Thursday, March 9, 2023

The younger patient with shoulder arthritis - things to consider.

It has been noted that anatomic and reverse total shoulder arthroplasties are being used in younger patients (see this link for example).

The authors of Incidence of Primary Anatomic and Reverse Total Shoulder Arthroplasty in Patients Less than 50 Years of Age & High Early Revision Risk sought to investigate the incidence of primary anatomic total shoulder arthroplasty (TSA) and reverse shoulder arthroplasty (RSA), rate of revision within one year, and determine the associated economic burden in patients <50 years.

They found that the incidence of shoulder arthroplasty in patients <50 years old increased from 2.21 to 2.5 per 100,000 patients from 2017-2018.

In these patients the overall revision rate was 3.9% with a mean time to revision of 96.3 days. The one-year revision rate was higher in more recently performed arthroplasties (3.5% for procedures performed in 2017 and 4.4% for procedures performed in 2018).

The revision rates where higher for procedures performed in the Midwest (5.6%) and South (4.4%) than in the Northeast (1.6%) and West (1.4%). 

Diabetes and female sex were significant risk factors for revision.

Surgeries performed in patients <40 years cost more than those performed in patients aged 40-50 years for both primary and revision cases.

The one-year revision rate was 3.1% for anatomic TSA and 6.8% for RSA for these patients under 50 years of age. The authors noted that young patients receiving RSA were not only more likely to undergo revision, but were also subject to greater financial, societal, and productivity costs than patients receiving anatomic TSA.

Comment: In this study of one year revision rates, the average time to revision was three months. Things will get worse from that point on. As shown in the chart below from the Australian Orthopaedic Association, the revision rate at three months represents but a fraction of the longer term revision rate. 

As pointed out in a prior post, the reported outcomes of shoulder arthroplasty in patients under the age of fifty years are worse than those in patients over fifty. While a number of factors, such as differences in activity level, patient longevity, and differences in expectations, have been proposed as the reason for this difference, the authors of Comparison of Patients Undergoing Primary Shoulder Arthroplasty Before and After the Age of Fifty explored the possibility that patients under fifty years of age had differences in their pre-arthroplasty self-assessed comfort and function, sex distribution, and specific type of arthritis in comparison to their more senior counterparts. Patients under the age of fifty years were not more likely than those over fifty to be female or to have a lower prearthroplasty self-assessed comfort and function score. However, they did have more complex pathological conditions, such as capsulorrhaphy arthropathy (arthritis after surgery for instability), rheumatoid arthritis, and posttraumatic arthritis. Only 21% of the younger patients had primary degenerative joint disease, whereas 66% of the older patients had that diagnosis.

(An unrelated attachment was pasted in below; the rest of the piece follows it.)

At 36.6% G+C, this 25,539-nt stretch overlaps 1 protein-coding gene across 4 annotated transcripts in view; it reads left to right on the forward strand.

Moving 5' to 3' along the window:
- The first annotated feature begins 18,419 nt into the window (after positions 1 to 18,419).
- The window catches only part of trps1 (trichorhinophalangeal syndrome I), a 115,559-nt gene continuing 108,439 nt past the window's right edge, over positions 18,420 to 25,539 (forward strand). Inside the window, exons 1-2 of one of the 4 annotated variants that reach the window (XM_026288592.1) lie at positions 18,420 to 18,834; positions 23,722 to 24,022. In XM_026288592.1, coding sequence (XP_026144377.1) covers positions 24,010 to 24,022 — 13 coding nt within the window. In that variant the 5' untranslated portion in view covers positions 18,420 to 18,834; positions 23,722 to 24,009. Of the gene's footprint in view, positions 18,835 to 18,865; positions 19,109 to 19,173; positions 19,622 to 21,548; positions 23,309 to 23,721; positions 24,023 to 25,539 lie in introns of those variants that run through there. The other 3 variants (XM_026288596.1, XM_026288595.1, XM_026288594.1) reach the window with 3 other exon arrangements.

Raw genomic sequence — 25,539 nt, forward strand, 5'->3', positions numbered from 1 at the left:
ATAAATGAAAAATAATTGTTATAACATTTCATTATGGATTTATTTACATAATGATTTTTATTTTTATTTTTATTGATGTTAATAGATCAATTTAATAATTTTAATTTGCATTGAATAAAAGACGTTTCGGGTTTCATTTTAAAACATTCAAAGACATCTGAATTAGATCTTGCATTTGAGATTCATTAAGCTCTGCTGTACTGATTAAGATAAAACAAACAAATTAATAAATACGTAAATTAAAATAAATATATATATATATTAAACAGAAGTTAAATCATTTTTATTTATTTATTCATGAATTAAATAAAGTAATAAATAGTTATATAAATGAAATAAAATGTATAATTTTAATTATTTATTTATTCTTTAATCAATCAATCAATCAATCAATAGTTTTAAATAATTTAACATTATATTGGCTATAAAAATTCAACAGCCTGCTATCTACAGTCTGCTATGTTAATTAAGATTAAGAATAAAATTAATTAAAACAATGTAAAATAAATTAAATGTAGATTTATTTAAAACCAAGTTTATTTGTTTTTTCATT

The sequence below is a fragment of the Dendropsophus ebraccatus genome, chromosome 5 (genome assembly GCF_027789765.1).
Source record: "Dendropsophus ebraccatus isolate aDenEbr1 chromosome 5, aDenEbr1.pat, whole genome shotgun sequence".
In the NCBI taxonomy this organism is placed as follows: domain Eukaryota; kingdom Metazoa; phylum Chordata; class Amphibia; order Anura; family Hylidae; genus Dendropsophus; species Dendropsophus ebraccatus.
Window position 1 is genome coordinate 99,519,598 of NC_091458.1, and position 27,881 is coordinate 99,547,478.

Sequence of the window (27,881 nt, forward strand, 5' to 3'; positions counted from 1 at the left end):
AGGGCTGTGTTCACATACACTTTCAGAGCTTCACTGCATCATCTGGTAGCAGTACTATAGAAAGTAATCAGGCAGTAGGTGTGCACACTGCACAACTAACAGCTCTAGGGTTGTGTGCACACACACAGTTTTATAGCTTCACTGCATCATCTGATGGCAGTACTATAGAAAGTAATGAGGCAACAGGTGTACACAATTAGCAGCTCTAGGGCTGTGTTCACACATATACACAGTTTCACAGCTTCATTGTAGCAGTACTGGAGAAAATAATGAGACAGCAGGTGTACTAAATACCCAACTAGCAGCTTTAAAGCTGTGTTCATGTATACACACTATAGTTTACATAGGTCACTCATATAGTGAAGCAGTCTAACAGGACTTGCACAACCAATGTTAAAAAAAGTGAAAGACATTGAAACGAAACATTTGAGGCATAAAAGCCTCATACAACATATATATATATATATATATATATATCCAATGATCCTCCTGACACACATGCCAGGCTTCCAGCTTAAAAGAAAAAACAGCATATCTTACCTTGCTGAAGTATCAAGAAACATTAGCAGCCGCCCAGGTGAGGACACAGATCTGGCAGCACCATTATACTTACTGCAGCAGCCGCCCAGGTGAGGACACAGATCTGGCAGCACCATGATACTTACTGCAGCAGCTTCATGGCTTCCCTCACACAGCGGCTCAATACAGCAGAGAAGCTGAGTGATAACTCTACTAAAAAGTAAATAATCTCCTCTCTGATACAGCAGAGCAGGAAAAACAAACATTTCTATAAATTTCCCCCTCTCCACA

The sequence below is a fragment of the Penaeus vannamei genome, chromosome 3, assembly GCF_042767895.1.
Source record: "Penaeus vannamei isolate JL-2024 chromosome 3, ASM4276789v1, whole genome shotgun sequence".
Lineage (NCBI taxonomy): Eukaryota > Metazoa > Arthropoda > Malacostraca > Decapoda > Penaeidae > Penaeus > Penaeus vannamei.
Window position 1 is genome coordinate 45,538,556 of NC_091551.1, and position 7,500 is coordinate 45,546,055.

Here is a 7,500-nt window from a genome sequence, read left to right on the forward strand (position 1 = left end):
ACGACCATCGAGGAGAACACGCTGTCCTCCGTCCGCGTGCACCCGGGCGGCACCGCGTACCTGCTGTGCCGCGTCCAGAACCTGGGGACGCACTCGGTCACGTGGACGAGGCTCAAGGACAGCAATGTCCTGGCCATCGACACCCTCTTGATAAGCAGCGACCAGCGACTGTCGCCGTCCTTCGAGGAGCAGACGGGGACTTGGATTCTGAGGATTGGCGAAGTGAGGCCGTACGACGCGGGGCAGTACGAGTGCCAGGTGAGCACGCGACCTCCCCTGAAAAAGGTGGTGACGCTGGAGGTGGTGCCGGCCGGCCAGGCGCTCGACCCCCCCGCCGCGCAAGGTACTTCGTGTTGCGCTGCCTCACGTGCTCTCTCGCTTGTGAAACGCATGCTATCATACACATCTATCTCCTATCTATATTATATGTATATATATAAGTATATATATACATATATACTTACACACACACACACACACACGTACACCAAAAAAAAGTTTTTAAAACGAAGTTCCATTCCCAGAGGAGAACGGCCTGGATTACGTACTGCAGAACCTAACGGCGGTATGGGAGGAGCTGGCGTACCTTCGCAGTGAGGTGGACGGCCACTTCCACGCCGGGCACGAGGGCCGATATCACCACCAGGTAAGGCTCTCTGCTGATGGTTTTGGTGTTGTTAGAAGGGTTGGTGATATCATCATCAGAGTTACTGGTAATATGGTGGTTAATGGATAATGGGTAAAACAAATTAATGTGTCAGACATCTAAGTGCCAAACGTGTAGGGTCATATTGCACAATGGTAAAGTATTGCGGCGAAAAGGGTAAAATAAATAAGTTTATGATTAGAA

They suggested that the pathoanatomy in these younger patients can complicate the surgery, the rehabilitation and the outcome of the shoulder arthroplasty. The preoperative diagnosis may have at least as much influence on the outcome of the procedure as does the age of the patient.

Recently, the authors of A History of Shoulder Instability is More Common in Young Patients Undergoing Total Shoulder Arthroplasty sought to evaluate whether a history of shoulder instability was more common in patients under 50 years old undergoing TSA. They identified 489 patients undergoing primary TSA within the Military Health System.

Patients under 50 years old were matched 1:2 with patients 50 years and older based on sex, race, and military status; the final study population comprised 240 patients.

The groups differed significantly in type of shoulder arthritis, with the older group having significantly more primary osteoarthritis (78% vs. 51%), while the younger group had significantly more patients with a history of shoulder instability (48% vs. 12%), prior ipsilateral shoulder surgery of any type (74% vs. 34%), and prior ipsilateral shoulder stabilization (31% vs. 5%). In the resultant logistic regression model, a history of shoulder instability (OR 5.0) and a history of any prior ipsilateral shoulder surgery (OR 3.5) were associated with TSA prior to the age of 50 years old.

From the foregoing, it is evident that the shoulder pathoanatomy of young patients having shoulder arthroplasty is different from that of older patients - a fact that may contribute to inferior results in these individuals after shoulder joint replacement. Patient charateristics, such as higher activity levels, higher expectations, and relationships of the shoulder problem to work are also likely to contribute to the increased revision rate.

All of these factors need to be considered in discussions with the patient prior to electing to proceed with shoulder arthroplasty as well as determining the type of arthroplasty to be used.

You can support cutting edge shoulder research that is leading to better care for patients with shoulder problems, click on this link.

Follow on twitter:
Follow on facebook: click on this link
Follow on facebook:
Follow on LinkedIn:

Here are some videos that are of shoulder interest
Shoulder arthritis - what you need to know (see this link).
How to x-ray the shoulder (see this link).
The ream and run procedure (see this link).
The total shoulder arthroplasty (see this link).
The cuff tear arthropathy arthroplasty (see this link).
The reverse total shoulder arthroplasty (see this link).
The smooth and move procedure for irreparable rotator cuff tears (see this link).
Shoulder rehabilitation exercises (see this link).